Biological recording is the scientific study of the distribution of living organisms. The basis of a biological record is the ‘four Ws’:
What: the identification of the organism seen
Where: the locality where the organism was seen
When: the date that the organism was seen
Who: the person or persons making the observation
Always provide as much detail as you can. Additional information is often very useful and may include habitat, associations with other organisms, abundance and life stage. Also provide the most accurate geographical location you can. An 8 figure Ordnance Survey grid reference will provide a geographic resolution of a 10m x 10m square. This is much more useful that a four figure grid reference giving a resolution of 1km x 1km.
The person that identified or determined the organism may not be the same as the person that found and recorded it. It is important and courteous to acknowledge the determiner as this can be helpful to gauge the confidence level of a identification.
Effective nature conservation decisions depend on the availability of good quality biological records. Each record gives a dot on the map, a snapshot in time of where a particular species was. This information can be used for monitoring, track the spread or range contraction of a species, provide an early warning system if a species is in decline and help inform conservation policy or prioritise conservation efforts. It might even lead to the protection of a site.
More records provide more accurate distribution maps. It is therefore, good practice to record very common organisms as well as rarities. What is common and widespread now may not be in the future.
It is important to note that the absence of a dot does not necessarily mean that the organism is not there (although it might!). It could mean that no one has looked or it was simply not found on the day. This is often a problem for rare species with very low population numbers.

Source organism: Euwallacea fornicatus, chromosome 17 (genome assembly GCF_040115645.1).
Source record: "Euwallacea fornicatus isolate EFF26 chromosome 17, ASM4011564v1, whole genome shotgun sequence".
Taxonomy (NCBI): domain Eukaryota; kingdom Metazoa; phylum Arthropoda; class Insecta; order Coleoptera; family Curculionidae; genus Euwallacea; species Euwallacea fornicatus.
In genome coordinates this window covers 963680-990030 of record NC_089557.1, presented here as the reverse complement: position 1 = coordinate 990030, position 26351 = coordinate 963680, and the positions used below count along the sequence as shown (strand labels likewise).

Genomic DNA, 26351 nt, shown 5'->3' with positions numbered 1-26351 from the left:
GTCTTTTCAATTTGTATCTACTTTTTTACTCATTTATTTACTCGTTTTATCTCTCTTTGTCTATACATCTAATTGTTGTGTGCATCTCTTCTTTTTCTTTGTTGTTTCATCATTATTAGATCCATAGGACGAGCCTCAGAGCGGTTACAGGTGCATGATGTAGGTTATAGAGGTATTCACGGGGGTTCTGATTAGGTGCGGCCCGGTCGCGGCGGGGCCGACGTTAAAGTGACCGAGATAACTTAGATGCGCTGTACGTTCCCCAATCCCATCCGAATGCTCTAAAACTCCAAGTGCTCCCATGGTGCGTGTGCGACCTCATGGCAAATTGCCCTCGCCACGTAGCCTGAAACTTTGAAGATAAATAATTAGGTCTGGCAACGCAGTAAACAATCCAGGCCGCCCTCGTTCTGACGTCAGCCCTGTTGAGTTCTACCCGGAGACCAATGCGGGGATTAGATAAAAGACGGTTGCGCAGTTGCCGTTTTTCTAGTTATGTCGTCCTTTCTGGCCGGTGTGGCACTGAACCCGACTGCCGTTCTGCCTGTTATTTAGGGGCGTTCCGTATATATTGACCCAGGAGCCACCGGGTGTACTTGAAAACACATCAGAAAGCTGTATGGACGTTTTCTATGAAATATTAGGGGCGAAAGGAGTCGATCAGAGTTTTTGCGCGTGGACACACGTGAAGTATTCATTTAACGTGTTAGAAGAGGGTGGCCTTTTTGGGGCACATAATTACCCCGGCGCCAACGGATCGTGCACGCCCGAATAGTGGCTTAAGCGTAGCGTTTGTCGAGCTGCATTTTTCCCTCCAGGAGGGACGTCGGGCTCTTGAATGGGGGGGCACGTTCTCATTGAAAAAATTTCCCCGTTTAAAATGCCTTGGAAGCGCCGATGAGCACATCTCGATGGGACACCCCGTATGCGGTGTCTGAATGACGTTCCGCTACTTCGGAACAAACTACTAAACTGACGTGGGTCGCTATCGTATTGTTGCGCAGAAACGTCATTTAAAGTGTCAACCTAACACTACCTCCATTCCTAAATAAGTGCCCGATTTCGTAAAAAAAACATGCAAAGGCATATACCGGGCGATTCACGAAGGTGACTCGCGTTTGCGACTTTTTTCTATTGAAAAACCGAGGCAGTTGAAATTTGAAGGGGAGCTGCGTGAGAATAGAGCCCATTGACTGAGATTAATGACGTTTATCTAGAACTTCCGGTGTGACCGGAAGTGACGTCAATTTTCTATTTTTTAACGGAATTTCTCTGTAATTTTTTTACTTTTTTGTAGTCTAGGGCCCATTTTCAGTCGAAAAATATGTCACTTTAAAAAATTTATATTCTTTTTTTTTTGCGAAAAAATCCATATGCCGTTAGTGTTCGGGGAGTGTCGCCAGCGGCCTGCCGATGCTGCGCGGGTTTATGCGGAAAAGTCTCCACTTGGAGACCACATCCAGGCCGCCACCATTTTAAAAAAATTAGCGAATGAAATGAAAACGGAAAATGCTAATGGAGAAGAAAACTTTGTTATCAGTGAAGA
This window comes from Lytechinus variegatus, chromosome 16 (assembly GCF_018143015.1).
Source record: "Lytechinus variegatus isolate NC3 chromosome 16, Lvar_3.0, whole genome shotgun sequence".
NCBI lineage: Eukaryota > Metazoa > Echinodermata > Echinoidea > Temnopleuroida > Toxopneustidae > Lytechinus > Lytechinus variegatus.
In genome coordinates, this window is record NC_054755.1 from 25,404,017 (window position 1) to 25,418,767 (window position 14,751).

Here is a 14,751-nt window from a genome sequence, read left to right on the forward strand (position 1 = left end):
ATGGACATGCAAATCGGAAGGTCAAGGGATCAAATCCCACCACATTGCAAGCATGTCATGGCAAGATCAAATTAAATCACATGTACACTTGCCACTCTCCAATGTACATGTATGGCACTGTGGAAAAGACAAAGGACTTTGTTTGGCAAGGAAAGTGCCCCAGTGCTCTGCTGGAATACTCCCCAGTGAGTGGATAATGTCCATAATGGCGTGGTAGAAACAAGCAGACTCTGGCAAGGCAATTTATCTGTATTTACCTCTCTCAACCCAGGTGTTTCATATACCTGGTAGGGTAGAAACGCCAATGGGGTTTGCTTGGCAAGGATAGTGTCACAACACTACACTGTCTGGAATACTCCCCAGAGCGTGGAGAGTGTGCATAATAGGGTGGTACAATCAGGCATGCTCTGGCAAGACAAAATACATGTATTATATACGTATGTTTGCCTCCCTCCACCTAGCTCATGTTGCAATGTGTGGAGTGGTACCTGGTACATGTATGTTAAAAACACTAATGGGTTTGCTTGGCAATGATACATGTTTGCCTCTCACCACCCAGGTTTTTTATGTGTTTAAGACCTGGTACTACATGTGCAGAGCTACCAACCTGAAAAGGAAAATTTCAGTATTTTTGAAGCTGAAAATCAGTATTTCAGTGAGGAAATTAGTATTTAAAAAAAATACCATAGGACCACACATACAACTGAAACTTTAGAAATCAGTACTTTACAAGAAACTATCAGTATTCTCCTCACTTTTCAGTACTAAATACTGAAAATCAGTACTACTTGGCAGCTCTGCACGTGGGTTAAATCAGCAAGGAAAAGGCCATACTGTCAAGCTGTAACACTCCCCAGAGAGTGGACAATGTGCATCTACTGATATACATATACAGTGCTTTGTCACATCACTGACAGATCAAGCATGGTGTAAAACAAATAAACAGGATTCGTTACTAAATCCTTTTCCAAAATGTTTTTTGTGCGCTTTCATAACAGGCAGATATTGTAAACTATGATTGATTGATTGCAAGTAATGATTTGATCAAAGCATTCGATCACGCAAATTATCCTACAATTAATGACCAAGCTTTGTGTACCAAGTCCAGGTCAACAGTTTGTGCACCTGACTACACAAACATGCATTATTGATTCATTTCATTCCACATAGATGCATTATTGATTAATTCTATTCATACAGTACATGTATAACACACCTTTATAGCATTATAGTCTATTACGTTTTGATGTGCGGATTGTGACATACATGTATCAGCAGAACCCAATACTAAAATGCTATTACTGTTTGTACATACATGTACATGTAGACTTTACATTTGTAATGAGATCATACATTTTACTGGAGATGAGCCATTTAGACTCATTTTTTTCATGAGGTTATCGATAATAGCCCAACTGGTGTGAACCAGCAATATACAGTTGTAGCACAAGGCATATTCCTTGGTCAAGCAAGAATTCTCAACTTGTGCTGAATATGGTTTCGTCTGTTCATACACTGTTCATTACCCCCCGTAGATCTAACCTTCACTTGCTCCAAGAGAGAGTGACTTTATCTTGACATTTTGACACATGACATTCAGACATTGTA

At a national level biological records are managed by the Biological Records Centre based at Wallingford in Oxfordshire. There is a system of recording schemes which includes the Scarab Beetles Recording Scheme. Recording schemes are usually voluntarily managed by one or a few knowledgeable individuals with a particular specialism for a biological group.
Submitting a Scarab Record
All British scarab records are very gratefully received. Please submit your records via the online recording form on iRecord. Your record will be verified by Darren or Ceri and we will provide feedback whenever possible to enable you to fine tune your identification skills. Please include a good quality close-up photo of the top and the underside of the beetle whenever possible. For some species it is helpful to have an image of a particular character necessary for proper identification. Please refer to the relevant species page to see if this is useful.
In some instances, identification may not be possible from a photo and we do not guarantee to be able to do this and it is just one reason why it is sometimes necessary to retain a preserved voucher specimen.